Is fall a good time to plant? Conventional wisdom holds that spring is the time to plant, when the earth is just waking up from winter’s chill and the long, hot days of summer are ahead. After all, that’s when the Garden Center is filled with flowering shrubs and perennials, as well as brightly colored annuals.
While you can’t deny the joy of planting in spring, there are advantages to planting in fall. Autumn’s cooler temperatures and wetter weather mean a better start for trees, shrubs, bulbs, and perennials. Vegetables and herbs grow well in fall, too, especially greens and root vegetables.
When you plant in the fall, you take advantage of milder weather. More rain and moderate temperatures equal less watering. And when spring comes around, your plants will already be in the ground, with established root systems and ready to grow when the sun hits them.
Planting perennials and wildflowers in the fall gives them a head start on growth the following spring. The colder weather in fall causes less stress on your new plants, allowing for the root systems to establish themselves in a comfortable environment before the winter. In spring, root systems will start to grow once the ground thaws, long before the soil can be worked by human hands and any new plants can be put in. This head-start means early-season wildflowers and first-season perennials will be able to show their flowers sooner!
If you plant in spring or summer, more often than not you have to dutifully keep up with watering during those first few weeks or months. Constant observation of your new darlings gets tedious as the heat ramps ups.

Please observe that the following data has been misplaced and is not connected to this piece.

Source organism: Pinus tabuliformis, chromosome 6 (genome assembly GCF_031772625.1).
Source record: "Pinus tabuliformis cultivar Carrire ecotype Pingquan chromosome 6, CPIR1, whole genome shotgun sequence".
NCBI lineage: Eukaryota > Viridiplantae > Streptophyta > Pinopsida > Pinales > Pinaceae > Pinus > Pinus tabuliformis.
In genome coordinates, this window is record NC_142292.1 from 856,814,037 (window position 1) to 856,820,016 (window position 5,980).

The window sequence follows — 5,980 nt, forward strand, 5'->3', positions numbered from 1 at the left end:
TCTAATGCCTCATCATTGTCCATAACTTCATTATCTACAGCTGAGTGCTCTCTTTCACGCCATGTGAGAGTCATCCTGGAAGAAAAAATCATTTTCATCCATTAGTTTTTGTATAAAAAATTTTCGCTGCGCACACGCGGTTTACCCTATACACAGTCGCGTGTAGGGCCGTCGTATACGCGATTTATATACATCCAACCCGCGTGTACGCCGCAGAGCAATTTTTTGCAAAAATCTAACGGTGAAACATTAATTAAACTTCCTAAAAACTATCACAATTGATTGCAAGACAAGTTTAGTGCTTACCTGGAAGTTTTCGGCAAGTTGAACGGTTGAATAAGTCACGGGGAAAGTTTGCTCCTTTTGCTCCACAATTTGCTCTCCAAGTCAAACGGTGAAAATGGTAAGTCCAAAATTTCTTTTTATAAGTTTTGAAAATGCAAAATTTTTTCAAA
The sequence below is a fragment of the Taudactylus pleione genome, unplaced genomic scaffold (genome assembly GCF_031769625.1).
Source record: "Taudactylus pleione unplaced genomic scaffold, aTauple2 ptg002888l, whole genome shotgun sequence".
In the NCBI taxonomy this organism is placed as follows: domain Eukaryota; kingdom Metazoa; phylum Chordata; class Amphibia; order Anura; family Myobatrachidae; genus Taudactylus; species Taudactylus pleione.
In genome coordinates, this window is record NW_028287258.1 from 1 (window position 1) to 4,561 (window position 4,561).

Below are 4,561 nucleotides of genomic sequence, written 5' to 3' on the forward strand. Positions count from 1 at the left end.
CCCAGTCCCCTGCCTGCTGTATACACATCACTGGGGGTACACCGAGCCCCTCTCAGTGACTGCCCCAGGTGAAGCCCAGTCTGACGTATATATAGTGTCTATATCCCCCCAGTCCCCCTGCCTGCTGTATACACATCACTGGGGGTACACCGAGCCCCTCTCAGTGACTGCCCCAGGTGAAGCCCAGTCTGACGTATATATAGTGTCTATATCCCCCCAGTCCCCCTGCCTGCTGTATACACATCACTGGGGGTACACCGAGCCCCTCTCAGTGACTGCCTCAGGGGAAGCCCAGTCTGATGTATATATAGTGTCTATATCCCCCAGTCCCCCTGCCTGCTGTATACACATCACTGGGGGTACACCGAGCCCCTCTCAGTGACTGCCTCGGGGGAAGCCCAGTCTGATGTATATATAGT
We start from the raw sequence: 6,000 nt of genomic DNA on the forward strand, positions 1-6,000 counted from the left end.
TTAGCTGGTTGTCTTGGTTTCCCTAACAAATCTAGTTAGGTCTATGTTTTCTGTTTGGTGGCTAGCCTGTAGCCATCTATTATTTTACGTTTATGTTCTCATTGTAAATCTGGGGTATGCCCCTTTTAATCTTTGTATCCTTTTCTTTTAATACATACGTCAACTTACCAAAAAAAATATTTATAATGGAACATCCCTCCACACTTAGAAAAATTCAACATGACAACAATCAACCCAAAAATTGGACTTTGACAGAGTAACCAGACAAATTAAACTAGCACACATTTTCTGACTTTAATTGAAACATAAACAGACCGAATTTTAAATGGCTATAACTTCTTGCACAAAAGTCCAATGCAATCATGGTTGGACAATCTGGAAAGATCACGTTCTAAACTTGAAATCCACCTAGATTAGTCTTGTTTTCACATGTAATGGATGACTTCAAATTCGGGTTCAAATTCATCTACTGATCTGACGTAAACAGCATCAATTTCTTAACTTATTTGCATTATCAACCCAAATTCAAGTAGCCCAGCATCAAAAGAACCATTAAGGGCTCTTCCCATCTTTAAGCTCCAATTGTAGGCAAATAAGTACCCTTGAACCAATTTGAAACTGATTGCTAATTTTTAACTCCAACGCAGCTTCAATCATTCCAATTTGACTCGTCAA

When planting in the fall, water the plants in their pots a few hours before digging so they can soak up what they need, then stick them in the ground and call it a day. For shrubs and trees, it’s good to thoroughly water the soil in the new hole to get it nice and tight around the new roots you’ve teased out from the root ball, and a warm day in January might be perfect for watering if it’s been a dry winter.
With earlier blooms comes earlier nectar sources for pollinators! Birds, bees, butterflies, and beneficial insects can struggle to find food at the extreme ends of the gardening season. By providing early spring and autumn nectar supplies, you’ll be doing your part to support pollinators! This is important in protecting the human food supply as well, as we rely on pollinators for healthy harvests of fruits and vegetables to put on our own dinner tables!
Yes, Fall is a good time to plant, and you should take advantage of the benefits we have listed for you here. At Nature’s Mulch, we are confident we can assist you in your selection of fall plants, so come in and give us a visit today!